Those surveyed who do plan to pursue phone services in the cloud made up 19 percent of respondents, and 33 percent said they would choose Microsoft's Office 365.

Microsoft has feet in both the cloud and non-cloud camps because it also offers Lync as software that businesses can buy.

Out of the IT managers surveyed who said they would not move toward the cloud for phone services, 48 percent said they would be interested in switching to an Internet-based phone service that does not run in the cloud.

Azaleos provides software services for email, collaboration and unified communications.

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New HP mouse connects via Wi-Fi

New HP mouse connects via Wi-FiHP has now begun selling a wireless mouse than connects to the computer via Wi-Fi, eliminating the need for Bluetooth or RF.

The HP Wi-Fi mobile mouse connects to Windows 7 computers through adhoc, meaning the mouse should not ruin the connecting PC's ability to connect to access points.

Currently, most wireless mice connect via built-in Bluetooth hardware or via dongles.

HP says the new mouse has 9 months battery life per two AA batteries.

The mouse is on sale for $50, available now.

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Tonight On Security Theater: After Hours Airport Antics Expose Security Tunnel Vision

We've written quite a bit, recently, about the more controversial actions of the TSA and their airport screening practices. And now there's a somewhat amusing story that demonstrates why many people think that doing things like groping little children -- and claiming that it's not only proper, but necessary -- is really just security theater. Two travelers, stranded at Dallas-Fort Worth airport, made the local news after filming themselves goofing around in the terminal, after hours. A DFW airport board member was not amused and vows that this kind of thing is "not going to happen again." However, this isn't the first time something like this has happened (though it might be a first at DFW), so it kind of makes you wonder why the security folks hadn't already taken steps to prevent this. Of course, it looks like these guys were just having fun, but doesn't it seem like a couple of guys wandering unchecked in a nearly empty terminal might be a bit more of a security risk than a toddler's underwear? Apparently, the experts don't think so:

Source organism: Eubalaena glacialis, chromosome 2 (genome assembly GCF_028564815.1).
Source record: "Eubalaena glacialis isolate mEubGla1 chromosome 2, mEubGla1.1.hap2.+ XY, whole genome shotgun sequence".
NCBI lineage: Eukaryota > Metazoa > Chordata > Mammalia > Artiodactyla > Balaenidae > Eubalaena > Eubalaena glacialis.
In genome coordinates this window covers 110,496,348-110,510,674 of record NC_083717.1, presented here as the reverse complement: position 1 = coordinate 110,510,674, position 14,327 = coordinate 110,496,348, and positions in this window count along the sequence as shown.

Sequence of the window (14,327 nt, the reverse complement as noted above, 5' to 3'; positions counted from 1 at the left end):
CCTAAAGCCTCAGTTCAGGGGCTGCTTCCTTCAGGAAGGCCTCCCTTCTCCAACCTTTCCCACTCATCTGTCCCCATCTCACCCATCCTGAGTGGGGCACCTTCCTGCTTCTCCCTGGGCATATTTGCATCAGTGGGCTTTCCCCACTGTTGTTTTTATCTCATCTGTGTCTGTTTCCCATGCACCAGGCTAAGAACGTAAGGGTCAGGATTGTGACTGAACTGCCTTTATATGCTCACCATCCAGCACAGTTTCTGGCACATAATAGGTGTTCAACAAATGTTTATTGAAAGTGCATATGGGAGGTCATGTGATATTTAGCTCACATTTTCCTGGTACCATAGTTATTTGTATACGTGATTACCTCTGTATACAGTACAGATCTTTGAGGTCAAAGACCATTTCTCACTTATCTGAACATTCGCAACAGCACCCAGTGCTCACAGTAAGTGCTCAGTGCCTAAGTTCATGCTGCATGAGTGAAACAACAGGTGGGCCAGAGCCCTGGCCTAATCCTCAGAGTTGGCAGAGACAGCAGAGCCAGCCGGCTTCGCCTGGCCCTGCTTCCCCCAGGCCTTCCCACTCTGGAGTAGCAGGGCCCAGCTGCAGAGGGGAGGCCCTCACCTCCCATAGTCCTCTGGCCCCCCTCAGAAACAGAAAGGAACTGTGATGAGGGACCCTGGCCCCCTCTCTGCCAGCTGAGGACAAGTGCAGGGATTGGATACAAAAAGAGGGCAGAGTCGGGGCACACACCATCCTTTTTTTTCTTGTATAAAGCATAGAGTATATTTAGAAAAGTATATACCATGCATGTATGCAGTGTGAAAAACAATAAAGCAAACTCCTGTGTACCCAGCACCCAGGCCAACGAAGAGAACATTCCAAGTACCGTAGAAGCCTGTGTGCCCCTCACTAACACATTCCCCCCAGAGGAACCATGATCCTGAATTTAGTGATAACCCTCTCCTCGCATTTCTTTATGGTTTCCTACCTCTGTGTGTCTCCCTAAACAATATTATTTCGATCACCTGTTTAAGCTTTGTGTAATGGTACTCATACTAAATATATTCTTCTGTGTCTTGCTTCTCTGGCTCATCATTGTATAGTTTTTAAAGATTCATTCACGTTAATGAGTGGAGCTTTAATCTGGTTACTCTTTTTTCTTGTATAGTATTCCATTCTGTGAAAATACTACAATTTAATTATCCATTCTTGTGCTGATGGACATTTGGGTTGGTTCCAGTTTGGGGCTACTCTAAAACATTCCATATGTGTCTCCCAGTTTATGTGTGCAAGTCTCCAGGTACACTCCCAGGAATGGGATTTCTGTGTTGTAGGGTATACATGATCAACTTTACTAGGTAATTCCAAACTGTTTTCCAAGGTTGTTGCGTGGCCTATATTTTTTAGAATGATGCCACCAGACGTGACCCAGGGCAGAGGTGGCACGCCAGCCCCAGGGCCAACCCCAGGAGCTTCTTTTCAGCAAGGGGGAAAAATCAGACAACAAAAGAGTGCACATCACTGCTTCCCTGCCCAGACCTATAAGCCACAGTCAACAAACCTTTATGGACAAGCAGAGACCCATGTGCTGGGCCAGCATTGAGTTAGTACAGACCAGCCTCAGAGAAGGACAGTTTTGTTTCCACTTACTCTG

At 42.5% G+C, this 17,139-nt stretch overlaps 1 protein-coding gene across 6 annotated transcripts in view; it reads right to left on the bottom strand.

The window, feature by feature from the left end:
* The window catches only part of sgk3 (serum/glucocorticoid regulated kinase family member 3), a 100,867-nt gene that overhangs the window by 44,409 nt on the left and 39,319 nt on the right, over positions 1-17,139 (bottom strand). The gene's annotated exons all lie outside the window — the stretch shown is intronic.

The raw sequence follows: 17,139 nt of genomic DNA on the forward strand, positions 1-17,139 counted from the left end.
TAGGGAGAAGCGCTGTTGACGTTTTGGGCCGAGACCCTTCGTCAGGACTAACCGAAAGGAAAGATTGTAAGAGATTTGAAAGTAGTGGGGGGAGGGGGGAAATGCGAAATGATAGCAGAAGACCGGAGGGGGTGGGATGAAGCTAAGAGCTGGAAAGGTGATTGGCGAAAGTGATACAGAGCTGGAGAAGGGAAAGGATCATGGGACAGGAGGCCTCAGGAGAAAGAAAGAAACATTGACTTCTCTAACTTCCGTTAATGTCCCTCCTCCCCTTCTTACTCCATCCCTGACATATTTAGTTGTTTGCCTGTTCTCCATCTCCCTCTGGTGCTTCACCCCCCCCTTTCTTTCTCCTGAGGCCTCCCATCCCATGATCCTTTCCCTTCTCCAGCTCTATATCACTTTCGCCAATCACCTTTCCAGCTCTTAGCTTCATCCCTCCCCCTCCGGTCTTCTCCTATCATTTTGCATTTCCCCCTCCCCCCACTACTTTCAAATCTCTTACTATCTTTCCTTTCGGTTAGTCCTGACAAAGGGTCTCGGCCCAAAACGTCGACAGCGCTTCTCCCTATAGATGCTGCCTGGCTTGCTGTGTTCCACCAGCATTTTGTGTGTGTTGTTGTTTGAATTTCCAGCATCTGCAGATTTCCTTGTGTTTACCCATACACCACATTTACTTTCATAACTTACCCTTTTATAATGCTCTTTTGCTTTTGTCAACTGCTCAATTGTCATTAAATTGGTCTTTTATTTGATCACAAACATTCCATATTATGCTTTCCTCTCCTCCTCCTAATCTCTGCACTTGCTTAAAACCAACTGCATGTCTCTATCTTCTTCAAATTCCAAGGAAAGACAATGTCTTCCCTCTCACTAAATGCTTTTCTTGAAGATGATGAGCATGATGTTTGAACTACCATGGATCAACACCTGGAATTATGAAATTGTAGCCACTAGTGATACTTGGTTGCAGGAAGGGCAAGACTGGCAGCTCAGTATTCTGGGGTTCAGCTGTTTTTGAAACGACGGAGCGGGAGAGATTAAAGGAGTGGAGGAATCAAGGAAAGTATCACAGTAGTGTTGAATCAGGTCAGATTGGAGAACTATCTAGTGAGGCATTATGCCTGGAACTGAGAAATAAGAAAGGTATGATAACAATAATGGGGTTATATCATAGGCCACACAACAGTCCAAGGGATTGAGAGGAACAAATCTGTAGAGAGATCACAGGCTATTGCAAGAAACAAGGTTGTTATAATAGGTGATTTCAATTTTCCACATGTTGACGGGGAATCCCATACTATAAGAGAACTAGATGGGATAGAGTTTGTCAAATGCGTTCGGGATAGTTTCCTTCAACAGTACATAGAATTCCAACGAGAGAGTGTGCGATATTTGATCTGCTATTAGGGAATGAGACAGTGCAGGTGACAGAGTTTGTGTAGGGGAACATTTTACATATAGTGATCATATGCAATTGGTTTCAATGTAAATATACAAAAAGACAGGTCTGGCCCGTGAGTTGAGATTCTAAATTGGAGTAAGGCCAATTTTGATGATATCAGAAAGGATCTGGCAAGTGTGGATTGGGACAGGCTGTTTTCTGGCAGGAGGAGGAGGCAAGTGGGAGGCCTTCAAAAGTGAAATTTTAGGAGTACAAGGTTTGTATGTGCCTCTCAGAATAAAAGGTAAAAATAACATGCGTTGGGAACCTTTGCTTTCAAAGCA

Aviation security experts who have seen the video say it doesn’t show any major security concerns because the two guys were ticketed passengers who had already been screened by the TSA.